Having become reflected in Petrarch, it was precisely this consciousness that revealed the ancient world to him no longer as an immanent force in daily life, but as a world for richness and vigor of human spirituality similar to the newly created one, to which one should return with thought and with the act by way of meditation and study. Beyond the mark traced by the Veronese and Paduan prehumanists, he renewed the methods of the studies on ancient Roman literature, researcher and discoverer of manuscripts and works that have lost sight of sight, acute destroyer of legends that clung to the history of antiquity during the Middle Ages, happy initiator of diplomatic criticism and criticism of texts, renovator with individuality characters of the Latin style, the first methodical advocate of the effort towards a frank and genuine vision of classicism and of the anti-historical dream of a classical restoration in language, in customs, in politics. From which dream was born, between 1338 and 1340, the double plan of singing Scipio Africano, as national hero yes of the Romans and yes of their Christian heirs, and of writing a history of Rome through biographies from Romulus to Titus; L’Africa and the De viris illustribus .
The completed part of the Rerum memorandarum books is also made up of Roman examples ; and Rome is always the center and the destination whence it radiates and to which Petrarch’s political thought is based; medieval thought when he urges Charles IV to come to Italy to consecrate his dignity as emperor in Rome; serious thought of the future when he feels the unifying force of Italy in Cola’s Rome. And in Rome he recalls with an indefatigable voice, in the metric epistles and in the prosexts, the exiled popes, and sees in their absence the cause of the decadence and corruption of the curia, harshly lashed in the epistles Sine nomine , in two eclogues and with more impetuous vehemence in three famous sonnets.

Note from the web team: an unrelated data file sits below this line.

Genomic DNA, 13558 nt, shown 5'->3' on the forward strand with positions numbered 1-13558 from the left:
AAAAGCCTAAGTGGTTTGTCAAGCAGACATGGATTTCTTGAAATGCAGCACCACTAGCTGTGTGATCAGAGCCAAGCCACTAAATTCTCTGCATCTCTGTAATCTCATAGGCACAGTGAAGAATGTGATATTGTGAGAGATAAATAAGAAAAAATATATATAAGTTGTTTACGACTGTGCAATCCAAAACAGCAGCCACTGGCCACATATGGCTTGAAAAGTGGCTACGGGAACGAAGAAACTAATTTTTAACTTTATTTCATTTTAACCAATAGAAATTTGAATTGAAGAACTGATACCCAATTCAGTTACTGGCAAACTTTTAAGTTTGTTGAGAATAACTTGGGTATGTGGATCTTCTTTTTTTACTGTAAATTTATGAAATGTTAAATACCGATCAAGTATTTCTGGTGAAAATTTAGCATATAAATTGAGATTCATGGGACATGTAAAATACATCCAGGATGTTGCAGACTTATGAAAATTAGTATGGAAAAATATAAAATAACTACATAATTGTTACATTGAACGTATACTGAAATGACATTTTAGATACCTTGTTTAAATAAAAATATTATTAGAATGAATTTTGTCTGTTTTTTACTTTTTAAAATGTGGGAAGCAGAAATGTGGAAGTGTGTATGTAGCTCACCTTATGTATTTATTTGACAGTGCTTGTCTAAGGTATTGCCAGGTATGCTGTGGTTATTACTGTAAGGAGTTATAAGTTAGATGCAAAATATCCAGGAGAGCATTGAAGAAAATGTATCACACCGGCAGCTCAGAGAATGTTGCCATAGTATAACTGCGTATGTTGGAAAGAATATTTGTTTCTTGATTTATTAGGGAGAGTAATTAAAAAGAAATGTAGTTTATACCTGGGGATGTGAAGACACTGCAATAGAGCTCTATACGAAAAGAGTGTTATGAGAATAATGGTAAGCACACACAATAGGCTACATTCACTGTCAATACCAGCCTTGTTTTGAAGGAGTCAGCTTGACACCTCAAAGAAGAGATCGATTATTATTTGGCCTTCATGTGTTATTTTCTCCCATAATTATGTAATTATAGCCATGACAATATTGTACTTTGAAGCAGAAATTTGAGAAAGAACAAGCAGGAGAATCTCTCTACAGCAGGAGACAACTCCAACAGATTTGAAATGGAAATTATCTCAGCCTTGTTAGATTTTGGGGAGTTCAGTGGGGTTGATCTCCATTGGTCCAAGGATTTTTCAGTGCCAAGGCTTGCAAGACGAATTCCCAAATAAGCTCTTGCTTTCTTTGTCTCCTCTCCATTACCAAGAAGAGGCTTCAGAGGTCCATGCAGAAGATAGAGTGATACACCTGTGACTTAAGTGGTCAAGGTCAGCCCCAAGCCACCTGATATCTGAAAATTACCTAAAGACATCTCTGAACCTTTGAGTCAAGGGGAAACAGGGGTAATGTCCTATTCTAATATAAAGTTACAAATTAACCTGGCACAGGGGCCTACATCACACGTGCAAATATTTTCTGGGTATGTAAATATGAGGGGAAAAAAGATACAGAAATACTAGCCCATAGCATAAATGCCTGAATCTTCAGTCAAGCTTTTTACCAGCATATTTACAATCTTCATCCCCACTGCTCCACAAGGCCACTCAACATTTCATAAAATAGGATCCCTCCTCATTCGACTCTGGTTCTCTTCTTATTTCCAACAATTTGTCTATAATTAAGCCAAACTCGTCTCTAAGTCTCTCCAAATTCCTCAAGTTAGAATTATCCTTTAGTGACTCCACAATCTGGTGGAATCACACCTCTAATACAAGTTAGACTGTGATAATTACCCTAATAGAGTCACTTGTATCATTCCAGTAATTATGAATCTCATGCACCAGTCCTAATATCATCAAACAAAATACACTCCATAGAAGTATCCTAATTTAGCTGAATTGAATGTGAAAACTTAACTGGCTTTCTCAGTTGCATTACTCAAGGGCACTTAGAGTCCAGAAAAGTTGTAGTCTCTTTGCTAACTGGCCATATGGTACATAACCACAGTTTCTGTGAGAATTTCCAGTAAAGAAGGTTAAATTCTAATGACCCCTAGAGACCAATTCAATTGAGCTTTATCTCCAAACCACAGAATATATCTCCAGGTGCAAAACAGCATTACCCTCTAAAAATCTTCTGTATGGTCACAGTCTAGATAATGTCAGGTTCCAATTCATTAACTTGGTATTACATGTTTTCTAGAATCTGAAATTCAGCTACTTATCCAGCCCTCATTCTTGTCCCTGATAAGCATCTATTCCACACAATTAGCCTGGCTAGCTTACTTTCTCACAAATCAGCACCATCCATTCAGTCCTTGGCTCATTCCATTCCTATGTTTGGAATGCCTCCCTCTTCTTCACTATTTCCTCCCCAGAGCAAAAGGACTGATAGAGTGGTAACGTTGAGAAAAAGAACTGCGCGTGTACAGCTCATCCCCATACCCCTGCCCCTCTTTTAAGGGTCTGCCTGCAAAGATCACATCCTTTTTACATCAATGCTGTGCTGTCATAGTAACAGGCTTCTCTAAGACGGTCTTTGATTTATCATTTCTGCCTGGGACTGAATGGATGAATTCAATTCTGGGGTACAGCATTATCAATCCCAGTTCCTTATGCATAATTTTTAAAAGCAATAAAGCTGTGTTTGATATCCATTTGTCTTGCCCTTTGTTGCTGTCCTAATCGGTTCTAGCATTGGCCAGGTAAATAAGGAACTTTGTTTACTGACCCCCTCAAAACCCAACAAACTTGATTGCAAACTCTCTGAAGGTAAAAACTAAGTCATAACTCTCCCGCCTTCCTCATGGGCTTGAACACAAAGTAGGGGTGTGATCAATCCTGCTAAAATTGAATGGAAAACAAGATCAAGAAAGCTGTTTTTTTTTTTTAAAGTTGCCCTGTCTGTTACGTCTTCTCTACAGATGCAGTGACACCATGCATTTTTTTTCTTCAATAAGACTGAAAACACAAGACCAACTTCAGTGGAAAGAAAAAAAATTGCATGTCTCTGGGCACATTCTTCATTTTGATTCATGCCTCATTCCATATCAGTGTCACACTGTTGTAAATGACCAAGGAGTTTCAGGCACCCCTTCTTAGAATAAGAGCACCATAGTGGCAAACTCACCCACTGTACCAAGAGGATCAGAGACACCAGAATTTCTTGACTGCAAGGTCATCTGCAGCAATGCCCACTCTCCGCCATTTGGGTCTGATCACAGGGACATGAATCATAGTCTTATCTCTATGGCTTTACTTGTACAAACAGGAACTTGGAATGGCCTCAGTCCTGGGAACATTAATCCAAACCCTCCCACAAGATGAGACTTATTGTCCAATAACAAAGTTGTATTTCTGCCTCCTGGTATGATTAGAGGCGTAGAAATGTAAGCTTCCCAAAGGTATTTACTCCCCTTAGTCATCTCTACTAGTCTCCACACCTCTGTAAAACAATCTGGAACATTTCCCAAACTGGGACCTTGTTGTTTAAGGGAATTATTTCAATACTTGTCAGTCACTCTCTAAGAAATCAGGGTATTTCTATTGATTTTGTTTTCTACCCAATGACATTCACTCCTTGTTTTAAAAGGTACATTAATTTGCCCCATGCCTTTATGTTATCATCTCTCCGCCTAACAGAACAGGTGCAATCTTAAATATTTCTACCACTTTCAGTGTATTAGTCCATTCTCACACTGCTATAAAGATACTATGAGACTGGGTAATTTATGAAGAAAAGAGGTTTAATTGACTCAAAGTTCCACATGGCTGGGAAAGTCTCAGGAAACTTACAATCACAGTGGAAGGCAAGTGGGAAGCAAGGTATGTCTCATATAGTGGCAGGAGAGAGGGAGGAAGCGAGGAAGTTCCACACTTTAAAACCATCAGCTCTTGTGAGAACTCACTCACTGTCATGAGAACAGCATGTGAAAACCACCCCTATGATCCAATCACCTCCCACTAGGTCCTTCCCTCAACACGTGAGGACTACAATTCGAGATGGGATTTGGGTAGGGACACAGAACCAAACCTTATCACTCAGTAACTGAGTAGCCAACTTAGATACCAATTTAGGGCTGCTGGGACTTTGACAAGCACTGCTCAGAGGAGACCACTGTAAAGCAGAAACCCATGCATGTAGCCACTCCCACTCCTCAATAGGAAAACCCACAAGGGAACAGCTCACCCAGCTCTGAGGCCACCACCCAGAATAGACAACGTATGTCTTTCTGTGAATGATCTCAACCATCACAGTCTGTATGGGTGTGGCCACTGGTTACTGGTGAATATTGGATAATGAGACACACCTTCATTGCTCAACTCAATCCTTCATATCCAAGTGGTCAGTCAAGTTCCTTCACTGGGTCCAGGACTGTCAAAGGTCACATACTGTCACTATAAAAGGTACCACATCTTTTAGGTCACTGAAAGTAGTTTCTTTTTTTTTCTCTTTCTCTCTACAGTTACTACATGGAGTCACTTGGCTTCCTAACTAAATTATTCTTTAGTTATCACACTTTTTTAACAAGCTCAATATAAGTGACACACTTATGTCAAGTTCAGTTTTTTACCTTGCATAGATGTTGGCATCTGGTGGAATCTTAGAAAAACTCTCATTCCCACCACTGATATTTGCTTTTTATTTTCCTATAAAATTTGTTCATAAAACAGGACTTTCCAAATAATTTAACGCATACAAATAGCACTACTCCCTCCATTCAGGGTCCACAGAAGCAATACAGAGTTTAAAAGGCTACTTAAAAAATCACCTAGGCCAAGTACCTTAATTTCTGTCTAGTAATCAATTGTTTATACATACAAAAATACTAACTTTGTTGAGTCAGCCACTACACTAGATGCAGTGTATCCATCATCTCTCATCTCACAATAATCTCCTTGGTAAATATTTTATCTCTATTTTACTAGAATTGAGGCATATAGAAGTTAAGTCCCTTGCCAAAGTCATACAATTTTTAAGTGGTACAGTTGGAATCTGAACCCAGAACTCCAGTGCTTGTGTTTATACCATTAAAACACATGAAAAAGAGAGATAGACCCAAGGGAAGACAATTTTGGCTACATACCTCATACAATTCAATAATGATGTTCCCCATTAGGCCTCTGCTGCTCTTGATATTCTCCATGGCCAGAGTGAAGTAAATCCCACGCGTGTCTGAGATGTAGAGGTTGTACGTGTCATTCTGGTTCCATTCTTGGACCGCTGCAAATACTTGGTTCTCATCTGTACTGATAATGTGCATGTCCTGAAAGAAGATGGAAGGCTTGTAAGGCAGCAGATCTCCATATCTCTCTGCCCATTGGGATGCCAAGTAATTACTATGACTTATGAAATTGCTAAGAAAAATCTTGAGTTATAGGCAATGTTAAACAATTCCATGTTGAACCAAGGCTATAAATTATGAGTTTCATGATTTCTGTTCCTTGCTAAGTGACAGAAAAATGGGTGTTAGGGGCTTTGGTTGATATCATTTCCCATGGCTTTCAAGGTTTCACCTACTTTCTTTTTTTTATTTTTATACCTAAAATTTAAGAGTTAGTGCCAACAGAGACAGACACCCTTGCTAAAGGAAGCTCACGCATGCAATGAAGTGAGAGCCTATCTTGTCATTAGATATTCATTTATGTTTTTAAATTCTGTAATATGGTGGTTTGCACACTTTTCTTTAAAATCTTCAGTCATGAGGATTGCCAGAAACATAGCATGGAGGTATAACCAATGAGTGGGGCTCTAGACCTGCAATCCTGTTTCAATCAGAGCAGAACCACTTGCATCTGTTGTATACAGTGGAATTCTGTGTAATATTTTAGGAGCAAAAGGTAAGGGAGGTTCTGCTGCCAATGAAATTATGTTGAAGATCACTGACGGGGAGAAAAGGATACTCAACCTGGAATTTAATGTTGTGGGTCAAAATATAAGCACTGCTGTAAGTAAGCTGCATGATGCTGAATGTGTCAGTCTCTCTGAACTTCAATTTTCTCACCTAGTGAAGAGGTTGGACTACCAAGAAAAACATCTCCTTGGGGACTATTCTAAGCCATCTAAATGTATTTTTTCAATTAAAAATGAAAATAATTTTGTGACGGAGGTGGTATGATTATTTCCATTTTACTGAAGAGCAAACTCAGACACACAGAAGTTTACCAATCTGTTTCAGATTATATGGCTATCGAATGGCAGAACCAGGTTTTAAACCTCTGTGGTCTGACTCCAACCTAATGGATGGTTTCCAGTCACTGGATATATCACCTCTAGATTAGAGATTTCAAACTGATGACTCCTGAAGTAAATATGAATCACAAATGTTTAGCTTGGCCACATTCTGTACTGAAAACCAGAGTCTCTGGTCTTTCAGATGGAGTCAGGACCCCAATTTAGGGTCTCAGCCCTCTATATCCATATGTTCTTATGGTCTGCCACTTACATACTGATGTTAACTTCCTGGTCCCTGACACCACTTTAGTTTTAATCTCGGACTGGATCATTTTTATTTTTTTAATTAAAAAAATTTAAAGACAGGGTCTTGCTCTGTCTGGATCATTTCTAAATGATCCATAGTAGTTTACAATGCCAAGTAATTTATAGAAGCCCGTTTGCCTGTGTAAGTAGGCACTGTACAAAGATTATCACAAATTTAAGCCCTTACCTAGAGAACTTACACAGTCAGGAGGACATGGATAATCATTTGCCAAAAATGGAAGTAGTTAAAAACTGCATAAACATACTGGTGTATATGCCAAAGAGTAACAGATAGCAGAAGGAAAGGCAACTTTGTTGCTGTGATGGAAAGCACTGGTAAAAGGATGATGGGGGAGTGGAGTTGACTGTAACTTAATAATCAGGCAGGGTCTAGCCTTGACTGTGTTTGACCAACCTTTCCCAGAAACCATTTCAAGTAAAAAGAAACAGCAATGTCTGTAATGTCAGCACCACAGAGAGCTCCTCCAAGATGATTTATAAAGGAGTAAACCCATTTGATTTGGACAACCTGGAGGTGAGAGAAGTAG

Moreover, the dream of the classical restoration could not, in a high mind and aware of reality, like that of Petrarch, be a complete denial of history. His humanity as a fourteenth-century Tuscan could not renounce what was its necessary historical form, the vulgar Tuscan; and in fact in Tuscany he wrote not just the rhymes of love, which are the excellent part of the songbook, but rhymes of political and family matter, and the Triumphs , a poem of a religious-moral subject.
The songbook is the representation of Petrarch’s spiritual intimacy as he saw it pose and unfold, when he resolved to collect and gradually collected and ordered his “scattered rhymes”; representation that arises and is defined in contrast with that, at first slightly overshadowed and then gradually more and more revealed of Laura’s spiritual intimacy, in an environment between idyll and elegy exquisitely drawn, colored and set with music. The psychology investigating the innermost and subtle reactions of the soul to the most varied and delicate impressions of the external world is very fine; the revealing images of that psychology are magnificent and effective; the vigor of the interior does not always dictate that its shape does not detach itself to live its own independent life, now wonderfully bright and flowery, now dry and cold in refinement, affectation, quarrel, pun. In the Trionfi Petrarch imagined an ideal story of his spirit that would rise from worldly troubles to the placid serenity of celestial contemplation, and this story represented in a series of allegorical visions, in which the action of Dante’s model is evident. The elegant freshness of the descriptive peculiarities wrapped in a very sweet wave of musicality, can make us forget in the Triumphs the cold dryness of the story, which too often disappears in catalogs of names; but true and living poetry is only there where the lyricism of the Petrarchian soul bursts into the memory and representation of Laura.